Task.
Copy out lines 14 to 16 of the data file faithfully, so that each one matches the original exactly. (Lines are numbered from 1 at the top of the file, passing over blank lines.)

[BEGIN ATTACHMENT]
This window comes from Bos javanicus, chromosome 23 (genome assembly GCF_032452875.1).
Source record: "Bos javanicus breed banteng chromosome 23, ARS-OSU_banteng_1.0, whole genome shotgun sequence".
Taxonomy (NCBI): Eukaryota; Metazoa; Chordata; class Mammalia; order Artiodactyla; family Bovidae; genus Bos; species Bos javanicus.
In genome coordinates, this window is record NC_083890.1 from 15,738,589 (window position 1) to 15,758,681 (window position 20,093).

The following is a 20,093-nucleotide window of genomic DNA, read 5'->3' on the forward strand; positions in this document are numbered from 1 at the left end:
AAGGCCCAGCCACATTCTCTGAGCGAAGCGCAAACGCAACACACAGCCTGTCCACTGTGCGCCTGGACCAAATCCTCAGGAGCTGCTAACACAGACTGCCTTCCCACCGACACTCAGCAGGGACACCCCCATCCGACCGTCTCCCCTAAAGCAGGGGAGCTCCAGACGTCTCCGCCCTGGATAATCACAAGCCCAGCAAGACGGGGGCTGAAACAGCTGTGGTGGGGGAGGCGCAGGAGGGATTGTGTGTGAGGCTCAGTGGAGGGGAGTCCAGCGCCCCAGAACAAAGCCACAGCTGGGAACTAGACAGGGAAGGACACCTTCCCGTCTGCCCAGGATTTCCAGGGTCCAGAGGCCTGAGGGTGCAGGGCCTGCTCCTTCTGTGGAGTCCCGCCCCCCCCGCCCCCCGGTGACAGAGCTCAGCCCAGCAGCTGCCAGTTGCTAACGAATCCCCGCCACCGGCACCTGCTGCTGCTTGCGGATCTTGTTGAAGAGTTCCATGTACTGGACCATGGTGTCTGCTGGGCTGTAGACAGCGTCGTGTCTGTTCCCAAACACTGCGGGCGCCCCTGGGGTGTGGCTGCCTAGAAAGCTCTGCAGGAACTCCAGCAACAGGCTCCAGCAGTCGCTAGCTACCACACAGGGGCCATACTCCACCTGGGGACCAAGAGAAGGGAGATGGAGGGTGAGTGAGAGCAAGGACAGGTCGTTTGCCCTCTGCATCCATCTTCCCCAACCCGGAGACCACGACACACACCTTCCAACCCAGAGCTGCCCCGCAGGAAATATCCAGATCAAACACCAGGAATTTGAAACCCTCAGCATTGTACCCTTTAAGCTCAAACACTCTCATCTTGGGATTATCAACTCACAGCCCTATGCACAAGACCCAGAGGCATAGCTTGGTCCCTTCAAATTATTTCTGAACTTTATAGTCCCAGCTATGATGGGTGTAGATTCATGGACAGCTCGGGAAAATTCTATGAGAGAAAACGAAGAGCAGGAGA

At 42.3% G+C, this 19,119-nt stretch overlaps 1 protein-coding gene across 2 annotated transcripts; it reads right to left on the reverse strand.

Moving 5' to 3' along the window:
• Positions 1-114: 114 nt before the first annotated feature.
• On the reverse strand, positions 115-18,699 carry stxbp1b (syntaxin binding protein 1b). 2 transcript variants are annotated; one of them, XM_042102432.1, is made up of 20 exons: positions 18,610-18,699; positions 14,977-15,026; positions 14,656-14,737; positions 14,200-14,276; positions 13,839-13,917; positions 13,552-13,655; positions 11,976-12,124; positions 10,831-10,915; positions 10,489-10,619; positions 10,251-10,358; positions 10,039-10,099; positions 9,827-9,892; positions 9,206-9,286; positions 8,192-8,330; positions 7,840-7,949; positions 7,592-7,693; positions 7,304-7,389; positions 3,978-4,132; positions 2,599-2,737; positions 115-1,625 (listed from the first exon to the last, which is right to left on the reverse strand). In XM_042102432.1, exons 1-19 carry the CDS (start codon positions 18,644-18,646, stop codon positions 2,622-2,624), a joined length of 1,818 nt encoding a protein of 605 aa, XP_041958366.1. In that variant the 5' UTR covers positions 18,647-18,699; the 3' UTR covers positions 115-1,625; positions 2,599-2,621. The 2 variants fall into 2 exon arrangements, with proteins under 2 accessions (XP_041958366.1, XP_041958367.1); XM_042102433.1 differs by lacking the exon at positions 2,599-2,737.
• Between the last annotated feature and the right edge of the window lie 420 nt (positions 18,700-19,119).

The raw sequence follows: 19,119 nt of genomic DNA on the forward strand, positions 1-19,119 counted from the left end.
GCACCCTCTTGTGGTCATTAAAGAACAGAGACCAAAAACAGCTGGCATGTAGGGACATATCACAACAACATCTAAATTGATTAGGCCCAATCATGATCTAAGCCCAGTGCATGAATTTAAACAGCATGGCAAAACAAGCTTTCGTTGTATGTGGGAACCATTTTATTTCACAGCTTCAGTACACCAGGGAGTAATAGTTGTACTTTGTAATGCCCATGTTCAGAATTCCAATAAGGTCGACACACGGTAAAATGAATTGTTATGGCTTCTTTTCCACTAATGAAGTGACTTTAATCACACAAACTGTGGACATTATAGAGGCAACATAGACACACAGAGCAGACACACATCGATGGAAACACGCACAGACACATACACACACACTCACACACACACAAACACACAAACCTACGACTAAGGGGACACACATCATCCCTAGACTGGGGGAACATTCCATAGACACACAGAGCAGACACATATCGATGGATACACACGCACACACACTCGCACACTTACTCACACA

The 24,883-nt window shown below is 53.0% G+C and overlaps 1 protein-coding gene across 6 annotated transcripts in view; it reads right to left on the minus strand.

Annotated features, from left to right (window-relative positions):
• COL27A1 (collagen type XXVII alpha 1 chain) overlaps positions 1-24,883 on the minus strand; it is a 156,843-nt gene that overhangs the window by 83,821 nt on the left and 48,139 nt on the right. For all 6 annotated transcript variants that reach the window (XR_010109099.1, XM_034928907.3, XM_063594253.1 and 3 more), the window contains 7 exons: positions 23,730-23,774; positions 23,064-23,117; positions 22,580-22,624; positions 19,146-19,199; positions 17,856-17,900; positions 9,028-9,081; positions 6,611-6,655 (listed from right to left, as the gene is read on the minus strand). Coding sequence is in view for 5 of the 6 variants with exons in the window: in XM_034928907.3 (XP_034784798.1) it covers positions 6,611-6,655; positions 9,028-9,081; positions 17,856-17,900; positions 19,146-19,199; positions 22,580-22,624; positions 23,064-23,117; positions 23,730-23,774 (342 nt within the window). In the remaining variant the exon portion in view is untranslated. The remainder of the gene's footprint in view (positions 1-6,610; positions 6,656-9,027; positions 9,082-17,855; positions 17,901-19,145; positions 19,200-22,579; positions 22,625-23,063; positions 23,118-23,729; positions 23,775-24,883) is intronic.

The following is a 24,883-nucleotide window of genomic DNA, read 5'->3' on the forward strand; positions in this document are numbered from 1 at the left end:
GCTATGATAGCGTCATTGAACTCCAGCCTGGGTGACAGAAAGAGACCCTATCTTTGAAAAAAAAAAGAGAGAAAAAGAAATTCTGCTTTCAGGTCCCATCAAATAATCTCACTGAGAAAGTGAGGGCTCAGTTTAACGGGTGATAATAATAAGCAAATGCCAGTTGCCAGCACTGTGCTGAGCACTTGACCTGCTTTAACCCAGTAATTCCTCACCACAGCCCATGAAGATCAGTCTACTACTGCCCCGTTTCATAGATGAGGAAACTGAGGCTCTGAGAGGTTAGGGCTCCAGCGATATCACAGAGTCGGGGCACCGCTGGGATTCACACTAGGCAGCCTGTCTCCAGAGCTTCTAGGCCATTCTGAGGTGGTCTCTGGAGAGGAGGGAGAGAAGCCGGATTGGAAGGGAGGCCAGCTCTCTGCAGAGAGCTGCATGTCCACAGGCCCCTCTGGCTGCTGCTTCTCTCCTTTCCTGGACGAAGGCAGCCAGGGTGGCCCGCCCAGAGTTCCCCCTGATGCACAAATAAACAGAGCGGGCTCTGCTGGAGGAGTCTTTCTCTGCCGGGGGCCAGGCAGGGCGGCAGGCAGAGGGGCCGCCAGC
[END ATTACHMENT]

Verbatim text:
The 24,883-nt window shown below is 53.0% G+C and overlaps 1 protein-coding gene across 6 annotated transcripts in view; it reads right to left on the minus strand.

Annotated features, from left to right (window-relative positions):
• COL27A1 (collagen type XXVII alpha 1 chain) overlaps positions 1-24,883 on the minus strand; it is a 156,843-nt gene that overhangs the window by 83,821 nt on the left and 48,139 nt on the right. For all 6 annotated transcript variants that reach the window (XR_010109099.1, XM_034928907.3, XM_063594253.1 and 3 more), the window contains 7 exons: positions 23,730-23,774; positions 23,064-23,117; positions 22,580-22,624; positions 19,146-19,199; positions 17,856-17,900; positions 9,028-9,081; positions 6,611-6,655 (listed from right to left, as the gene is read on the minus strand). Coding sequence is in view for 5 of the 6 variants with exons in the window: in XM_034928907.3 (XP_034784798.1) it covers positions 6,611-6,655; positions 9,028-9,081; positions 17,856-17,900; positions 19,146-19,199; positions 22,580-22,624; positions 23,064-23,117; positions 23,730-23,774 (342 nt within the window). In the remaining variant the exon portion in view is untranslated. The remainder of the gene's footprint in view (positions 1-6,610; positions 6,656-9,027; positions 9,082-17,855; positions 17,901-19,145; positions 19,200-22,579; positions 22,625-23,063; positions 23,118-23,729; positions 23,775-24,883) is intronic.